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In Pictures: Can a shop called 'Rhonda' be on-trend? In Yorkville?

Pat Gillespie is torn between building on store's legacy or rebranding with a younger, fresher name

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Pat Gillespie recently bought Rhonda Maternity, a shop in Toronto’s tony Yorkville area. Ms. Gillespie is a fashion designer who bought the store from its namesake, Rhonda Flomen, who opened it in 1971. Now Ms. Gillespie wants to put her own stamp on the place, and she’s wondering whether she should rename it. She notes that the current name likely carries some weight with its customers after more than 40 years in business.

Jennifer Roberts/The Globe and Mail

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Rhonda Maternity targets mostly first-time moms-to-be who are concerned with projecting a professional image at work, but the shop also offers dressy and casual wear. Most new customers come from word-of-mouth referrals or Google searches. However, the store occasionally welcomes repeat and even next generation customers.

Jennifer Roberts/The Globe and Mail

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Pat Gillespie assists customer Michaela Hoferica in her newly acquired store, Rhonda Maternity, in Toronto. While Ms. Gillespie plans to add new clothing lines and freshen the decor, graphics and website, she’s torn between keeping the Rhonda name, building on its legacy and known location, or rebranding with a younger, fresher name.

Jennifer Roberts/The Globe and Mail

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Ms. Gillespie’s biggest worry is that the name Rhonda sounds as dated as the Beach Boys’ song Help Me, Rhonda from the mid-1960s. Rhonda is no longer a popular name for baby girls and “doesn’t have a cool retro vibe,” she says.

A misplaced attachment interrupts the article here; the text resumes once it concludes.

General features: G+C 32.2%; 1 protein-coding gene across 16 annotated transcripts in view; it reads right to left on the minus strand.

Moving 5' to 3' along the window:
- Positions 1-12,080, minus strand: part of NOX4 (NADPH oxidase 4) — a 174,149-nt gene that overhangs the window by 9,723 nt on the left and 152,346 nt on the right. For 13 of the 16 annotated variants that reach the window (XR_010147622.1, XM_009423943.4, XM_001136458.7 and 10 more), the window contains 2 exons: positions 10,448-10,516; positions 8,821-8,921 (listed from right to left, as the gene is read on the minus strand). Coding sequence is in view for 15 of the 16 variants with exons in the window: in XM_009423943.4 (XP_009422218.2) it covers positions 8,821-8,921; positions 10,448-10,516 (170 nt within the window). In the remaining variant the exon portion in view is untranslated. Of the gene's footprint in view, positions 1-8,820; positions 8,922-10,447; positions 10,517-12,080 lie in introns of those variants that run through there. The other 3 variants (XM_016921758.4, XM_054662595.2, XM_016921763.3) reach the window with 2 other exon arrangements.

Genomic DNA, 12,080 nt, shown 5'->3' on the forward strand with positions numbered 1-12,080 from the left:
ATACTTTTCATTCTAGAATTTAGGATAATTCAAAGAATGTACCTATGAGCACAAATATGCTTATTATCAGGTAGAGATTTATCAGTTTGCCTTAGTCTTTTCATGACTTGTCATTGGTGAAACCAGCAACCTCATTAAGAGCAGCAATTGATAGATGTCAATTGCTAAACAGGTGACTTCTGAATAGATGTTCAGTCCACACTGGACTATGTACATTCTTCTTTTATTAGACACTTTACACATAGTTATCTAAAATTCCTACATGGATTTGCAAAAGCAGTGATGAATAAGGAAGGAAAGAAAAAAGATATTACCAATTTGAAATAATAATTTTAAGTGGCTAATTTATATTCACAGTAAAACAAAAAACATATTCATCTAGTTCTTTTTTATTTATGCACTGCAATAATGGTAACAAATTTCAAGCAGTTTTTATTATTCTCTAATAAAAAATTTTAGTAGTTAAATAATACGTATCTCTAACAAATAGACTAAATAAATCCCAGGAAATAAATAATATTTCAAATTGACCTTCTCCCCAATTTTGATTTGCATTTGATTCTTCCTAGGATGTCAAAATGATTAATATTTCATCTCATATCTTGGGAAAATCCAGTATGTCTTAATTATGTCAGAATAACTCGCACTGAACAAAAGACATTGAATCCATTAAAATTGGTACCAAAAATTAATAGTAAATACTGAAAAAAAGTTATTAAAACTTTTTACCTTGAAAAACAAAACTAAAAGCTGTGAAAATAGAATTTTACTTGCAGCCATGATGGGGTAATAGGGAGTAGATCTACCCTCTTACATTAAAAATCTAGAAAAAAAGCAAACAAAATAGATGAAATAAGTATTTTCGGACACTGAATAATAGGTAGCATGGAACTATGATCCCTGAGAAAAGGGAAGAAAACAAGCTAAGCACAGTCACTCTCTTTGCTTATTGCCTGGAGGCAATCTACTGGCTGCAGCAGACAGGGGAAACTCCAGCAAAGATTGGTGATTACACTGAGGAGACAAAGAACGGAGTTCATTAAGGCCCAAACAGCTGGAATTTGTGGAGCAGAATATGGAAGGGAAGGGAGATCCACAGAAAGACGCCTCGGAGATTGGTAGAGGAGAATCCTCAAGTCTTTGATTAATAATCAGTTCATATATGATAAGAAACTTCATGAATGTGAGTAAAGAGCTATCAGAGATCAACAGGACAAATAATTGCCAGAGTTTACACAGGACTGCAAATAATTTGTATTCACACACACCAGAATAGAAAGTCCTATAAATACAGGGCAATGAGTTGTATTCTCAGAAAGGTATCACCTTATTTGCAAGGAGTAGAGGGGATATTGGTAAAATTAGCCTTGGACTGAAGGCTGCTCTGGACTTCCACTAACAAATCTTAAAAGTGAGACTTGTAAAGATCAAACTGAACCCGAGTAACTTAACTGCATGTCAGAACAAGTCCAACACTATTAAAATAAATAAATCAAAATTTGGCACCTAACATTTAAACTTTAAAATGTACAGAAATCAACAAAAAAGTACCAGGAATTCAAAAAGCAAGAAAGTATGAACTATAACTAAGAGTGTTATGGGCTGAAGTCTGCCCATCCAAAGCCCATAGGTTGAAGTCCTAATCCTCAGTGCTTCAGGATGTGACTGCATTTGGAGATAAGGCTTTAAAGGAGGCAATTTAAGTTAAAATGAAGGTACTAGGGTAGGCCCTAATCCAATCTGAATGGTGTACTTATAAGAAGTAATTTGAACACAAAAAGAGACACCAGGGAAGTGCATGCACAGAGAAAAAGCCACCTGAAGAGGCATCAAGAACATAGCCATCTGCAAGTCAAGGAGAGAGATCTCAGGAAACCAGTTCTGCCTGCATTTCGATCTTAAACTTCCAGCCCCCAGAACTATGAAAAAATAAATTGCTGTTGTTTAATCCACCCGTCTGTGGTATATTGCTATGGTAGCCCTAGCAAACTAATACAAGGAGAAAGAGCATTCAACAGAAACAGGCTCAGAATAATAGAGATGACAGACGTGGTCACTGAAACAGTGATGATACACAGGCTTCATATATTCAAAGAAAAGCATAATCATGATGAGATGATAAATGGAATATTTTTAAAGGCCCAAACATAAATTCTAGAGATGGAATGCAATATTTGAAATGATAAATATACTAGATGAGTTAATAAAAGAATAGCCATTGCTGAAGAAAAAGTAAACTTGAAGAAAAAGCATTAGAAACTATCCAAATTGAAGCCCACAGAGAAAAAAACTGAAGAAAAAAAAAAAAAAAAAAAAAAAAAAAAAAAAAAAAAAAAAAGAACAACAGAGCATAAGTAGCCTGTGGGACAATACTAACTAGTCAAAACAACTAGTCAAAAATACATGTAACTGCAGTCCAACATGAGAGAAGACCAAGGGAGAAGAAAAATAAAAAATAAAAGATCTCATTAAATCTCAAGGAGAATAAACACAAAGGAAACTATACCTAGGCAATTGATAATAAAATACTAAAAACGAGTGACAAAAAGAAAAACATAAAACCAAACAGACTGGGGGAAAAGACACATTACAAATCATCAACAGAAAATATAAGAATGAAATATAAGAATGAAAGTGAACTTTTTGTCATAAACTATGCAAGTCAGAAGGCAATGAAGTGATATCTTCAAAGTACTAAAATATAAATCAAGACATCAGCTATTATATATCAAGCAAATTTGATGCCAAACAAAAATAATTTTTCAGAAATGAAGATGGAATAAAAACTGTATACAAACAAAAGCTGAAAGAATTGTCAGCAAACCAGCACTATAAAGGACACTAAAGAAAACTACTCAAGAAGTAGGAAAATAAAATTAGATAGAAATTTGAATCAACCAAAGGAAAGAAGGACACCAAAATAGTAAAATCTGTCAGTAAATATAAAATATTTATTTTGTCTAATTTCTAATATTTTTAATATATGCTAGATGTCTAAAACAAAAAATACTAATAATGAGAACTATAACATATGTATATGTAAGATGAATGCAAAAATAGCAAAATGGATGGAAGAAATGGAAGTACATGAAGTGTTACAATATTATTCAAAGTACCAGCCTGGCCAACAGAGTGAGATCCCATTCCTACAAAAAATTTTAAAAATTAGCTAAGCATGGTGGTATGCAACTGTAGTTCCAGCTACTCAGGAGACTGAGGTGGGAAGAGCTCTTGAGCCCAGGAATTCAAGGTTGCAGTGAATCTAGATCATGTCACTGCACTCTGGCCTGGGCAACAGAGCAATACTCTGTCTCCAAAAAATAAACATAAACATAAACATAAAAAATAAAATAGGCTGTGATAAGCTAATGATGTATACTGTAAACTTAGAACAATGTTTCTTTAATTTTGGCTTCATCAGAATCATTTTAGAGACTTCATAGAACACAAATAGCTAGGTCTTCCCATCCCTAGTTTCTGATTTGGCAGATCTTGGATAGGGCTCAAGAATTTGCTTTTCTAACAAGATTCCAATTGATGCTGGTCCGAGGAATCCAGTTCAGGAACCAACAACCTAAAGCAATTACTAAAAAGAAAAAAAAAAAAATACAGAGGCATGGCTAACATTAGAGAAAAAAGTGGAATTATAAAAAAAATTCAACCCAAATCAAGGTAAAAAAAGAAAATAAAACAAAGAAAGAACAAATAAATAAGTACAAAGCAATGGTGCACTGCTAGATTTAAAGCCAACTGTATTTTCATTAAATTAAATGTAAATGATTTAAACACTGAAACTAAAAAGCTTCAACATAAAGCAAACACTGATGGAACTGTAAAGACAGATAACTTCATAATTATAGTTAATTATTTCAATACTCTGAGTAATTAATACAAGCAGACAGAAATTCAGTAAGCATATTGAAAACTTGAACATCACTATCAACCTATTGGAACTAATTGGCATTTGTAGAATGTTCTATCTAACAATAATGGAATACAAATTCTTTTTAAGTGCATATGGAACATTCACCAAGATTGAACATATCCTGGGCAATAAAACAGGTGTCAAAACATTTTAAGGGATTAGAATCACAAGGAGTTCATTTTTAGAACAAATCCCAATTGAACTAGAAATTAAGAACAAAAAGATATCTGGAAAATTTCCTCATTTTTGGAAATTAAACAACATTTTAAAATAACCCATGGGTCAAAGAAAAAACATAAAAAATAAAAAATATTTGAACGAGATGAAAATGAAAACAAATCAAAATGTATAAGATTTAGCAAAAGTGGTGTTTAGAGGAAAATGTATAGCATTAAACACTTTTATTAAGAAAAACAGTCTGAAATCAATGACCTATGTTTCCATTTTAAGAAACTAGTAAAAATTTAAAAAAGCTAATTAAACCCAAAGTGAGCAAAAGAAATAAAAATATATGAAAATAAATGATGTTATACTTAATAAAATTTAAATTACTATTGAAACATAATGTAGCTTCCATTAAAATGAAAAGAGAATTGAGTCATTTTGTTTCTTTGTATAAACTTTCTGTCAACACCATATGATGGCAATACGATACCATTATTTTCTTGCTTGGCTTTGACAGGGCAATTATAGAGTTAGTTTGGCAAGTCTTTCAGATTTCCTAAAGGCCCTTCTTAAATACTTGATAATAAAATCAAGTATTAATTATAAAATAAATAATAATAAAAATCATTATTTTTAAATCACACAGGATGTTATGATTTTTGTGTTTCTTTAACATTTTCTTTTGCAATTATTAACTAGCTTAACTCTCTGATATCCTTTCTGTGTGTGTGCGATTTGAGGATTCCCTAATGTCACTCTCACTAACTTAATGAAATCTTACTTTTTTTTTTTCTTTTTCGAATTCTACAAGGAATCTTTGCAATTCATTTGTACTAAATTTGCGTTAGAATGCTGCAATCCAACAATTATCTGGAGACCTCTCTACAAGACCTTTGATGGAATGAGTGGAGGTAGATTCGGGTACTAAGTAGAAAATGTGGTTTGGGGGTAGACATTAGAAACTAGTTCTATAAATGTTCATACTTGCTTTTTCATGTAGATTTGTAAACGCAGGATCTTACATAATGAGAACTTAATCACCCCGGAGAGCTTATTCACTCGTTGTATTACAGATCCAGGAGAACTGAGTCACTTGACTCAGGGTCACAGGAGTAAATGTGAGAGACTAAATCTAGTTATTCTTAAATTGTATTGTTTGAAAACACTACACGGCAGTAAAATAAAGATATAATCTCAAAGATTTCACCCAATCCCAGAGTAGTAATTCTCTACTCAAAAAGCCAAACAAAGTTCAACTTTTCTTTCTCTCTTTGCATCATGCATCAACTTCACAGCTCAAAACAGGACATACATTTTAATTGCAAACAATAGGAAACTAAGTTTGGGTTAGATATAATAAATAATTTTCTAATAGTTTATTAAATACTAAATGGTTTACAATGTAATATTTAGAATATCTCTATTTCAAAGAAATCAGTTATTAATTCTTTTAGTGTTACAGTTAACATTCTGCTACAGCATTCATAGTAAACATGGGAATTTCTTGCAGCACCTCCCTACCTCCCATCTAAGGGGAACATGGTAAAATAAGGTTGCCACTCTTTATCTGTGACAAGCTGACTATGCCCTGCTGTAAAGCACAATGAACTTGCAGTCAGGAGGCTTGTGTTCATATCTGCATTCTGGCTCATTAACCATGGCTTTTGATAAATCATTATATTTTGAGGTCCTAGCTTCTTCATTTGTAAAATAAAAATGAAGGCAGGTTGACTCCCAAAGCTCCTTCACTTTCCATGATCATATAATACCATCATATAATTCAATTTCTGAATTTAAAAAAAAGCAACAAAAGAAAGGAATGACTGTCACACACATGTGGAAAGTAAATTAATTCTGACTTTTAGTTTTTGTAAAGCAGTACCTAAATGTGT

Jennifer Roberts/The Globe and Mail

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If Ms. Gillespie changes the name, the store would become Carry, the same name she plans for her new private maternity label. However, with a $30,000 budget for her relaunch, there isn’t much money to rebrand. “No matter what the name, I’ve got lots to invest in sweat equity,” she says.

Jennifer Roberts/The Globe and Mail

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The experts are split on whether Ms. Gillespie should change the store’s name. One suggests keeping it and doing a refresh with a new logo, typeface and graphics. Another points out that maternity-wear customers likely visit this store once or twice, maybe three times in their lives. “You don’t have repeat customers that you’re trying to create a long-term association with,” says Tony Smith, vice-president and creative director at Hudson’s Bay Co., who votes for changing the name. Sorry, Rhonda.

Jennifer Roberts/The Globe and Mail

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